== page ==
Kelley references his work as Chairman of PTM Partners, which built a residential building in Overton, a historically Black area of Miami. “The idea was to downsize the units a bit but increase the amenities to basically condominium quality,” he says, explaining that it was a winning strategy for everyone involved. “Increasingly, younger tenants are going to be looking for heavily amenitized buildings, so I think that’s the way of the future.”

Learning for a Professional Life and More

Harper explains that in addition to getting a solid financial education that gave him the skills to evaluate assets, his time at UVA provided career connections, crediting his McIntire coursework with securing him a real estate-related internship between his third and fourth years. “Because I was able to get that internship, I was able to get a job with Morgan Stanley right out of college in their real estate group. I did a couple of years there, which allowed me to interview and ultimately get a job with Blackstone,” he says. “McIntire was the first domino in a fortuitous set of dominoes that fell from there.”

Kelley says that the technical skills he learned at the University have been helpful throughout his career, helping with modeling, financial analysis, and related activities. “To tell you the truth, McIntire was a lot harder than business school, and I think a lot more valuable at the end of the day,” Kelley insists.

Brownfield credits the Commerce School with preparing her for “just about any business situation, as well as many of life’s non-business challenges.”

“We had excellent professors who actually like to teach—in addition to tackling the rigorous curriculum, we learned to work effectively in groups and develop time management skills,” she says, referencing retired Finance Professor Larry Pettit’s legendary GDP class and calling it “the ultimate learning experience.”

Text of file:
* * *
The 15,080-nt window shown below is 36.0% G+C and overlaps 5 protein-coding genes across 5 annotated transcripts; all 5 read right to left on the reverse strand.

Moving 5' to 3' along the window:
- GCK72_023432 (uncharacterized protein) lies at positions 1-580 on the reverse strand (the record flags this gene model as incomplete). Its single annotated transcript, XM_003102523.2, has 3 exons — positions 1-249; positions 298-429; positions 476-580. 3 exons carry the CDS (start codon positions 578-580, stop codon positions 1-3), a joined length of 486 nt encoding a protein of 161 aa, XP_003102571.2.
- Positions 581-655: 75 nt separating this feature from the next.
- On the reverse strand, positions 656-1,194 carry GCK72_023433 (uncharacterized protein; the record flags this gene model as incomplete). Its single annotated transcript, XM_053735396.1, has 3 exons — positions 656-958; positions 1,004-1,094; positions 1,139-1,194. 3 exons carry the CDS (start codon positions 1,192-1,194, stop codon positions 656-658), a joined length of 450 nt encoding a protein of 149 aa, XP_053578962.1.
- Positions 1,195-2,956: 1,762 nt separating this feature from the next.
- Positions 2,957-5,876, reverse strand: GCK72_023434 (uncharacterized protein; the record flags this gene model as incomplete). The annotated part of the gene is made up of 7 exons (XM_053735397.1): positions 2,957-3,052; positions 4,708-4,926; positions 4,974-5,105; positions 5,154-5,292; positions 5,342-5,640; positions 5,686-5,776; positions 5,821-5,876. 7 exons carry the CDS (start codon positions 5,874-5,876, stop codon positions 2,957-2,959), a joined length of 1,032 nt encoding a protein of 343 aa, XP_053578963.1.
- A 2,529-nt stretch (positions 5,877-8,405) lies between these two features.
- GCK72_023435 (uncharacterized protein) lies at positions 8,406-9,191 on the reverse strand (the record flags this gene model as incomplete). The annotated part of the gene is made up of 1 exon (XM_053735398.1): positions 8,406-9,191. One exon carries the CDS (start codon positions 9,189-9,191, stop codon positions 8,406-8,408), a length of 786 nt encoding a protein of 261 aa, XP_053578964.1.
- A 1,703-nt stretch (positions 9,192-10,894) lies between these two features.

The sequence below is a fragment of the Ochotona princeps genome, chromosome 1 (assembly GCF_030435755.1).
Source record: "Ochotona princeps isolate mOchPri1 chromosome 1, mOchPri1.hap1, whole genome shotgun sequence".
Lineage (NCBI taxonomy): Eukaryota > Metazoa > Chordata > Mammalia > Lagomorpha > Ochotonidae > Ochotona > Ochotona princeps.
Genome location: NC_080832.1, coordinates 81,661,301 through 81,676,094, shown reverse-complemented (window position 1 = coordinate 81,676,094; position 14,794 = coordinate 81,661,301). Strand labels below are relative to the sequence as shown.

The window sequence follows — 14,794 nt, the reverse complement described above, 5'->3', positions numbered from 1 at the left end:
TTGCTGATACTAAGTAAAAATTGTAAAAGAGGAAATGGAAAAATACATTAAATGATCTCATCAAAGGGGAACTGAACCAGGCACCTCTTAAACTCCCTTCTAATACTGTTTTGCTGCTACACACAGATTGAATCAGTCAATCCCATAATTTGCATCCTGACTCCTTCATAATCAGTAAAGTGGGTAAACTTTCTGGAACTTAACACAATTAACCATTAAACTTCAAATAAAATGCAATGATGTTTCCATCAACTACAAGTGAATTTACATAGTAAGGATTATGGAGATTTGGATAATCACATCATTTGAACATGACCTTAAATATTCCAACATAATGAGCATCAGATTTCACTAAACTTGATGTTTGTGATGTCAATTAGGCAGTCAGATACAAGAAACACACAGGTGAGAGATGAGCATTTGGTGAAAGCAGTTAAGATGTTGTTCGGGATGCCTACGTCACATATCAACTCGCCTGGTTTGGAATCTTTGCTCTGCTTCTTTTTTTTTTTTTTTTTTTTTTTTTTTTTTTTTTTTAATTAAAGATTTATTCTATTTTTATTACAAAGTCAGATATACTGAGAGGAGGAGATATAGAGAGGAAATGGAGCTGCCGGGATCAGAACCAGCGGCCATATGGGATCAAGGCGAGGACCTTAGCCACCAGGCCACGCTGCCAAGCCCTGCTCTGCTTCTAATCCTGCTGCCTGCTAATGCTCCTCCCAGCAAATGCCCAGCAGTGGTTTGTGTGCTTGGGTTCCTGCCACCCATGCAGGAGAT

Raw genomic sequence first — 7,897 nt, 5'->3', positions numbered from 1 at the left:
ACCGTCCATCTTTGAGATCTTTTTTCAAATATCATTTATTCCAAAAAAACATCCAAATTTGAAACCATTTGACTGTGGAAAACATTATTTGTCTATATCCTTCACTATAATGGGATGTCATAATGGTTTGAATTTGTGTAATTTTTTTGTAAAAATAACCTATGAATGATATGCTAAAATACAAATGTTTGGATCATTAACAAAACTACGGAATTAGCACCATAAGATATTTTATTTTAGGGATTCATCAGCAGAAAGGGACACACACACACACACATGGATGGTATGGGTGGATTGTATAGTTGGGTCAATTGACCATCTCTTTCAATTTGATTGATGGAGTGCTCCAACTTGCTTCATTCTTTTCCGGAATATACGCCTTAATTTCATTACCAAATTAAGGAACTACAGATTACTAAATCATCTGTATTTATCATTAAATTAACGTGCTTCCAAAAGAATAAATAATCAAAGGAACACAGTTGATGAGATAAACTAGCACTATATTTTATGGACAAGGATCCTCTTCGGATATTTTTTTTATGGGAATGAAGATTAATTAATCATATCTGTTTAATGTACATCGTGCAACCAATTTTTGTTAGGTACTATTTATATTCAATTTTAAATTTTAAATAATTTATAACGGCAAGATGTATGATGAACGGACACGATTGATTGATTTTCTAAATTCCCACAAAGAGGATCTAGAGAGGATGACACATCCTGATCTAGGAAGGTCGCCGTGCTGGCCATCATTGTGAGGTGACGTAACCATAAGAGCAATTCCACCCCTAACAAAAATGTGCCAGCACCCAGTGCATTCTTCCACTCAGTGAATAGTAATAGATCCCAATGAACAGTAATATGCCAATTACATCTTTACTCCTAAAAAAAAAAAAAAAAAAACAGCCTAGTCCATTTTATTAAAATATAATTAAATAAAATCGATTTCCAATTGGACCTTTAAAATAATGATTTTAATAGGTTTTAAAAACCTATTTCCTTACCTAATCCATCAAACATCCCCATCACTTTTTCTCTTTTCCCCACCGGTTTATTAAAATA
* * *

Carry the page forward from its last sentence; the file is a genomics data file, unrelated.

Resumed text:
In addition to providing Webb with basic accounting and finance skills, the curriculum at UVA gave him a solid work ethic, drive to succeed, and valuable teamwork experience that carried him through his entire career, he says. “UVA also creates a very open environment that generates deep and lasting friendships, which have benefited me beyond belief during the rest of my life,” he adds.

How can students today learn from the experiences of these alumni? Webb says that lifelong learning is the most important piece of advice he can give to those hoping to embark on a career in real estate. “It requires flexibility and an open mind, which will be very useful in an industry that constantly undergoes change. Real estate is, by its nature, highly cyclical, so be prepared for ups and downs that often arise unexpectedly,” he says. “Learn from mistakes, but don’t be afraid to make them—just don’t make the same ones twice.”

Kelley’s guidance applies to real estate or any career: “Go with the highest-quality people and companies you can grow with, who you can learn from and where you can have fun. When I was at Morgan Stanley, and we were working a bazillion hours a week, it was a blast—even if we were working 80-hour weeks—because there was a group of really good people there. We liked one another and we had a common purpose.”

Harper passes along the words of career wisdom he received from the person he interned with as a UVA student: “Start broad. Go someplace that is doing a whole bunch of different things across different sectors and geographies within the real estate investment space so that you can get that broad experience. You want to learn as much as you can as quickly as you possibly can; that comes through just seeing a lot of transaction activity across a broad array of different types of deals very early in your career. You can always choose to go narrower later, when you know what you want to do, but starting broad will give you the best experience to grow from.”

Brownfield’s advice is to focus on purpose. “Don’t take a job solely for the money. Do what speaks to you and go where you feel you can give back—as well as learn,” she says, echoing Webb. “Don’t worry about the specific job as much as the journey. It is a process, but the most important lesson is to be patient.”